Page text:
"Islam Day" Violates Separation of Church and State, ACLU Says
May 07, 2009
HONOLULU – The American Civil Liberties Union of Hawaii (“ACLU”) voiced its opposition to the Hawaii Legislature’s declaration of September 24, 2009 as “Islam Day.”
As Daniel Gluck, Senior Staff Attorney for the ACLU of Hawaii explained, “This resolution sends the State down a dangerous path. The Legislature should not be picking and choosing among religions to honor, no matter how well-intentioned the action.”
The ACLU acknowledges that Islam has a long and noble history and that Muslims have made innumerable contributions to science, philosophy, and the arts. Furthermore, celebrating a diversity of views is a fundamental part of America’s and Hawaii’s cultural heritage. The ACLU’s objection to “Islam Day” has nothing to do with the tenets of Islam; indeed, the ACLU is equally opposed to the Legislature’s past recognition of “Buddha Day,” “Bahá'í New Year’s Day,” and “Bodhi Day.” The ACLU strenuously disagrees with those who oppose “Islam Day” out of prejudice, ignorance, and fear of our Muslim friends, family, and neighbors. Nevertheless, the Constitution does not permit the government to favor one religion over another, and the ACLU would raise similar objections to any resolution seeking to discriminate – for good or ill – against any religious group.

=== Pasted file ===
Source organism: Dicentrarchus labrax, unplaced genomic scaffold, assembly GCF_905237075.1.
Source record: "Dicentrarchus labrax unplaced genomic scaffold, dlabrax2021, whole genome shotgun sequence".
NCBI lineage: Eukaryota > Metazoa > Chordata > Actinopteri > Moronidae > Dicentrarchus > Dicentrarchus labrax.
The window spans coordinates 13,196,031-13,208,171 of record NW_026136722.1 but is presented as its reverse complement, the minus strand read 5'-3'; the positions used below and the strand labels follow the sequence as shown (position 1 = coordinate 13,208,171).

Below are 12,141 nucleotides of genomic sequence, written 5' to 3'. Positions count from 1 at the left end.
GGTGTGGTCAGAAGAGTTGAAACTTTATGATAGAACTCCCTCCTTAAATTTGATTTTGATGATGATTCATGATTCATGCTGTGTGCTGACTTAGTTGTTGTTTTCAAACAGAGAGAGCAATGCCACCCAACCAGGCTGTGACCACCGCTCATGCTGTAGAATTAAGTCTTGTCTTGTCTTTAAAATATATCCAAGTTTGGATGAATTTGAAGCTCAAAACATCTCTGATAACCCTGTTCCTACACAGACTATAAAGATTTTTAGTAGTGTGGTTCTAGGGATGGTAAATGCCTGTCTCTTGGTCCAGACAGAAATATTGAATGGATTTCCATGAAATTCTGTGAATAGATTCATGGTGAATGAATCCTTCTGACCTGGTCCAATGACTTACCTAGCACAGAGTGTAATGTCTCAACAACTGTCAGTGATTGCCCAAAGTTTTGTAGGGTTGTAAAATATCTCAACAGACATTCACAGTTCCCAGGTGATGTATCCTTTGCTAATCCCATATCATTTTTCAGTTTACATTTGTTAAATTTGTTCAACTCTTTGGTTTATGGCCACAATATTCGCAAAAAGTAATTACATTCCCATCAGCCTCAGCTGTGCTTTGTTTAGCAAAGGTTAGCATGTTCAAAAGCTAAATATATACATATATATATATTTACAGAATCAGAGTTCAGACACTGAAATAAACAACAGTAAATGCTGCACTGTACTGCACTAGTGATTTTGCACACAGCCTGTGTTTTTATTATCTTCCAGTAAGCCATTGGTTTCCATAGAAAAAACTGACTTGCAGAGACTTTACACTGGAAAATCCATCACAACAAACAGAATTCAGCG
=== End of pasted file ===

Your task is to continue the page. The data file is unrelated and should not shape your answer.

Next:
“Religion is alive and well in America precisely because the government cannot tell us what we should believe,” Gluck said. “All religions – along with the right not to believe anything at all – should be honored every day, but the government cannot give preferential status to one belief system over another.”
The mission of the ACLU of Hawaii is to protect the fundamental freedoms enshrined in the U.S. and State Constitutions. The ACLU of Hawaii fulfills this through legislative, litigation, and public education programs statewide. The ACLU of Hawaii is a non-partisan and private non-profit organization that provides its services at no cost to the public and does not accept government funds. The ACLU of Hawaii has been serving Hawaii for over 40 years.
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